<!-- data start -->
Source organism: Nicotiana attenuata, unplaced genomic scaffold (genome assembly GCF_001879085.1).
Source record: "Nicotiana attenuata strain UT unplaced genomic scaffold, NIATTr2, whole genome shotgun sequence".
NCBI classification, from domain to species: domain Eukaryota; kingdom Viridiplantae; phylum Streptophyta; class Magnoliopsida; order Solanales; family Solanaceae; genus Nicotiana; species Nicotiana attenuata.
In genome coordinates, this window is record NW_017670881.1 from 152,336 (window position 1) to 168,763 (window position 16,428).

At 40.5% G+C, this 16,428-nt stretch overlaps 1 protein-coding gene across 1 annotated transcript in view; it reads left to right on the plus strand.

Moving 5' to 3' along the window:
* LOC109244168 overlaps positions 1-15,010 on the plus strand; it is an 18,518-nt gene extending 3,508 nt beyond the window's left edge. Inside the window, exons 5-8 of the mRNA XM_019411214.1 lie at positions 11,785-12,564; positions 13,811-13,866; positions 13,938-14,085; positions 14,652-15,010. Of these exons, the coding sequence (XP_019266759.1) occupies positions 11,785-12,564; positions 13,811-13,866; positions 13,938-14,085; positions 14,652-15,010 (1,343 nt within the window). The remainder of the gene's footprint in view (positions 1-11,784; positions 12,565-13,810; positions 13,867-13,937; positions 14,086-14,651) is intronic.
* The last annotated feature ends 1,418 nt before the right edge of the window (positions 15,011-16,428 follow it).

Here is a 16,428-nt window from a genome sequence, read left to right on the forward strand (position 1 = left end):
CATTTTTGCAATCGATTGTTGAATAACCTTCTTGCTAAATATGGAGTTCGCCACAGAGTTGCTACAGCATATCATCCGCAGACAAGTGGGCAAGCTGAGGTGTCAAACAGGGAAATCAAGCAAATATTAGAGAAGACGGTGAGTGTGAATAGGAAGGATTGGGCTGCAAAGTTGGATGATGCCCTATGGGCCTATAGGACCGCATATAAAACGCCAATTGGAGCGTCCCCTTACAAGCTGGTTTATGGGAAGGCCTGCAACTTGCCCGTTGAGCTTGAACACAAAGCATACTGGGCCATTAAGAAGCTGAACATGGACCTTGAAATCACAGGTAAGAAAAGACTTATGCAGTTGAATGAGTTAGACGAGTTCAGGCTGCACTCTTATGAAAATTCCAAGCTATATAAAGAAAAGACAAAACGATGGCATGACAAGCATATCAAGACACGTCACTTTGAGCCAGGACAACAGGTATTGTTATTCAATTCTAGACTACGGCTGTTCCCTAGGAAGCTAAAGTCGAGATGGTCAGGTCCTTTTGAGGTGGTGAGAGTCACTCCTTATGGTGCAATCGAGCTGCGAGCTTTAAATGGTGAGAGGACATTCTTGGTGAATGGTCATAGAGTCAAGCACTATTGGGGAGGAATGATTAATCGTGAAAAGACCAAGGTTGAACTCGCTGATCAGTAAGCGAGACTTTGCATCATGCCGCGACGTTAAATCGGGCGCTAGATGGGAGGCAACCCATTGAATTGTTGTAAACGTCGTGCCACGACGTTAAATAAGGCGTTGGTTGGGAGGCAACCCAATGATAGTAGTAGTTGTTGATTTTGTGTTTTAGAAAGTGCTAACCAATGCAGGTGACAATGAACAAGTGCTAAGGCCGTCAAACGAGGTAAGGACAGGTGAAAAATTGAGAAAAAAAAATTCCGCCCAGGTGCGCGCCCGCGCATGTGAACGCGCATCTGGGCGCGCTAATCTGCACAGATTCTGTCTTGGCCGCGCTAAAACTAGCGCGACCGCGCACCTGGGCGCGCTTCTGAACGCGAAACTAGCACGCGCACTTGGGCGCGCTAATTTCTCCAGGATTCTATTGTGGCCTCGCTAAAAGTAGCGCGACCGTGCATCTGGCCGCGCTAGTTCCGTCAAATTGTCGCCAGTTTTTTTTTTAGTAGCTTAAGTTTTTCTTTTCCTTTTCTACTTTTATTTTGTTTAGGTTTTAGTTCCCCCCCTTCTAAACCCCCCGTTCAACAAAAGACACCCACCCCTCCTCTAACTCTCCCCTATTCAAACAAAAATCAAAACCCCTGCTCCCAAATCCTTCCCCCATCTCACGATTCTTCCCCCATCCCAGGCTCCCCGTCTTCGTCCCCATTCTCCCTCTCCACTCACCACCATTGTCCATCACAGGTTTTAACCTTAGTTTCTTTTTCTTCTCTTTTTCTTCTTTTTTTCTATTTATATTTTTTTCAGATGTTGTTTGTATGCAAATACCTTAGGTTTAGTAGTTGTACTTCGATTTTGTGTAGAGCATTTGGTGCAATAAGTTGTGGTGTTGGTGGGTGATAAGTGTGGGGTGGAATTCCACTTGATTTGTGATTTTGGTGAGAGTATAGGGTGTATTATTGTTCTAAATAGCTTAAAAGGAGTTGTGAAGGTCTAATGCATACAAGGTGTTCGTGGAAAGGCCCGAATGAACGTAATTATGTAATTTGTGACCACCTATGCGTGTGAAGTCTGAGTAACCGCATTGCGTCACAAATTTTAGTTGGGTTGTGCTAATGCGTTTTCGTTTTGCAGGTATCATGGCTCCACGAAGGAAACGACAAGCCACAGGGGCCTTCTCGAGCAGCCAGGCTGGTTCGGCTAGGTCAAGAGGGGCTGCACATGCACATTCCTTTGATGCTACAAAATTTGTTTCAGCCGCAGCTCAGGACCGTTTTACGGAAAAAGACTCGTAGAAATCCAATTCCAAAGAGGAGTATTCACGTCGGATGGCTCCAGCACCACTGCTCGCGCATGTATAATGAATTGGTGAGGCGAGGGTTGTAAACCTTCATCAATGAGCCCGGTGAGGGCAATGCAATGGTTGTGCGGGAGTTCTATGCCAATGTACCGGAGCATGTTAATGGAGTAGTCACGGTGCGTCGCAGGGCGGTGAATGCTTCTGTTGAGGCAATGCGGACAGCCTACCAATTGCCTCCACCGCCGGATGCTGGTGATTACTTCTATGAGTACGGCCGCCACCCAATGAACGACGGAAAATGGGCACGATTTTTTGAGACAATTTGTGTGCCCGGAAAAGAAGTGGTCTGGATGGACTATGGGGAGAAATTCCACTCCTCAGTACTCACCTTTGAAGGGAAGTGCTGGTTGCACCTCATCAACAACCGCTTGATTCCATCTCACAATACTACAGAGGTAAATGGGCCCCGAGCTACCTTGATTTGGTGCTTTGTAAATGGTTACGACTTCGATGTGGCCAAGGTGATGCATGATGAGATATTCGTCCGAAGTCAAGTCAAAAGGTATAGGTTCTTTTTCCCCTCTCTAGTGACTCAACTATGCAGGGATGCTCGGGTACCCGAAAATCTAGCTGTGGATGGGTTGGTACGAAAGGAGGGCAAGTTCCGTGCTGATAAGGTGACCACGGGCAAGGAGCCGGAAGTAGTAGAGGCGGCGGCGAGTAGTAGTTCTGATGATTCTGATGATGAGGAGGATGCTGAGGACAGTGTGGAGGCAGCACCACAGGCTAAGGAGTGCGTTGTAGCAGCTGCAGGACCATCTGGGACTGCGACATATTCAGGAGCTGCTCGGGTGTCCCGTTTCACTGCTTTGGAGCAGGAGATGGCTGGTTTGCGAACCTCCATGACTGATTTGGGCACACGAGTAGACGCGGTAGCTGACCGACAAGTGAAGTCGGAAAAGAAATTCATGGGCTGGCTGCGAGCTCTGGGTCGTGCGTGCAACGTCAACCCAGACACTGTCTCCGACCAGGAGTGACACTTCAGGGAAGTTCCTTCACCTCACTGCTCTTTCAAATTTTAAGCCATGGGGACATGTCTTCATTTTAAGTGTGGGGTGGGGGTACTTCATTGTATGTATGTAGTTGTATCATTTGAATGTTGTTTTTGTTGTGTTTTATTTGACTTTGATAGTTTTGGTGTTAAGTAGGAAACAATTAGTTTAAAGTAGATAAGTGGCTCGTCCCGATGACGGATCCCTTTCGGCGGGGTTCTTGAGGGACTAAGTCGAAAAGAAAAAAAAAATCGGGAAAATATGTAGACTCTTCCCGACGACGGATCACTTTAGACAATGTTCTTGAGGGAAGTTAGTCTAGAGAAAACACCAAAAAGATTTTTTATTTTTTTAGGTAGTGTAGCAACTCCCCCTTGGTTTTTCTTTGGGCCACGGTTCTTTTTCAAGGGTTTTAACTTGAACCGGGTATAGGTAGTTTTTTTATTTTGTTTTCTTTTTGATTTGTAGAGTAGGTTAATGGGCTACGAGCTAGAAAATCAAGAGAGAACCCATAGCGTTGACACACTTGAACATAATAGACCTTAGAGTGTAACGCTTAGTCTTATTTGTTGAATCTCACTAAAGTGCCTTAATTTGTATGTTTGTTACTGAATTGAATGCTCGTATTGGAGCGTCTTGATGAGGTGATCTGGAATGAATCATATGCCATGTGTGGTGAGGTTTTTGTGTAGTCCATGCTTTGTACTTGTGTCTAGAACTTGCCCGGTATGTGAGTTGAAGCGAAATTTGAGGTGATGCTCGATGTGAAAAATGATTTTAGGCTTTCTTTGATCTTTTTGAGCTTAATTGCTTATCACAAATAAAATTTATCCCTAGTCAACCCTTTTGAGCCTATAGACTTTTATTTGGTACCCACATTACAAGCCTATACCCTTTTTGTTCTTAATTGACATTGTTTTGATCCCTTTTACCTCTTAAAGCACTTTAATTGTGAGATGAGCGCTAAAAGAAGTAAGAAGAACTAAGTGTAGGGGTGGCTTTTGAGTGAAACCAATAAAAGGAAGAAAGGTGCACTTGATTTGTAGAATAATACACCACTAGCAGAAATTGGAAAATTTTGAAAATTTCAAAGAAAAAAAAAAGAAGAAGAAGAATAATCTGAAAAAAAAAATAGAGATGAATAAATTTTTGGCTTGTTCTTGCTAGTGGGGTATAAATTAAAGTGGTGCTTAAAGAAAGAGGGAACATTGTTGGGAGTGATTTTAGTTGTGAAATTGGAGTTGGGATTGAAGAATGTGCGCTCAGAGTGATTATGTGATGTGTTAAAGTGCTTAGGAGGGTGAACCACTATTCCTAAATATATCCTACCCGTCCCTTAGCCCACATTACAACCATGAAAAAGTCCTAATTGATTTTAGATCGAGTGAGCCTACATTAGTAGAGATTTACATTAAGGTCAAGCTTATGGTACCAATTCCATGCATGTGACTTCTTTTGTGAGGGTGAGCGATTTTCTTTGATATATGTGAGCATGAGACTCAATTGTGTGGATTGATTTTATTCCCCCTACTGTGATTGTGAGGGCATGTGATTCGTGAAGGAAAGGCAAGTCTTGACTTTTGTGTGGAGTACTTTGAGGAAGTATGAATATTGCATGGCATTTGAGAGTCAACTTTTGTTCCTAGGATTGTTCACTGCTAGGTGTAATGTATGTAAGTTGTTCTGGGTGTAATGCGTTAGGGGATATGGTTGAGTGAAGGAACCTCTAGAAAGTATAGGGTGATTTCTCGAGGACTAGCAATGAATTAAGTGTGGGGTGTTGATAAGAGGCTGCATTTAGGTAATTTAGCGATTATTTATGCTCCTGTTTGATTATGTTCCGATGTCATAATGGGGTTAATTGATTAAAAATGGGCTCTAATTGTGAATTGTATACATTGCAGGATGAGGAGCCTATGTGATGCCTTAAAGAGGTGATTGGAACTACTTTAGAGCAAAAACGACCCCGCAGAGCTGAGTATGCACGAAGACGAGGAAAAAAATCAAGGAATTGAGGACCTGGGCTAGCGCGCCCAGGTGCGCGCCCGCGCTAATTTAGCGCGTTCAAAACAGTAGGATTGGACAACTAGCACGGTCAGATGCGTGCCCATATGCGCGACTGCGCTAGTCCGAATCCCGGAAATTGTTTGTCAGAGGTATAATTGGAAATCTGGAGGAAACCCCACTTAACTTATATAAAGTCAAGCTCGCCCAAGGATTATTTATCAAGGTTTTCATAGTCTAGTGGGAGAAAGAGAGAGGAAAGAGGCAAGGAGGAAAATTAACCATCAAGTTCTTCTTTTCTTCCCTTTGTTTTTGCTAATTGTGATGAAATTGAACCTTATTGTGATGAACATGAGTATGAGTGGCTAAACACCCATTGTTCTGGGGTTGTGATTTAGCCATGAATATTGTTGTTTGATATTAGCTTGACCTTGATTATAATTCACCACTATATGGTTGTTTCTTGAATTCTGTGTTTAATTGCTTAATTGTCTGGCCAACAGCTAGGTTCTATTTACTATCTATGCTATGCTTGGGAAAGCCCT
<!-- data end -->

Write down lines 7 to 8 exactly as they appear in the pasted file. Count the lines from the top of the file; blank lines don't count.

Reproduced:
* LOC109244168 overlaps positions 1-15,010 on the plus strand; it is an 18,518-nt gene extending 3,508 nt beyond the window's left edge. Inside the window, exons 5-8 of the mRNA XM_019411214.1 lie at positions 11,785-12,564; positions 13,811-13,866; positions 13,938-14,085; positions 14,652-15,010. Of these exons, the coding sequence (XP_019266759.1) occupies positions 11,785-12,564; positions 13,811-13,866; positions 13,938-14,085; positions 14,652-15,010 (1,343 nt within the window). The remainder of the gene's footprint in view (positions 1-11,784; positions 12,565-13,810; positions 13,867-13,937; positions 14,086-14,651) is intronic.
* The last annotated feature ends 1,418 nt before the right edge of the window (positions 15,011-16,428 follow it).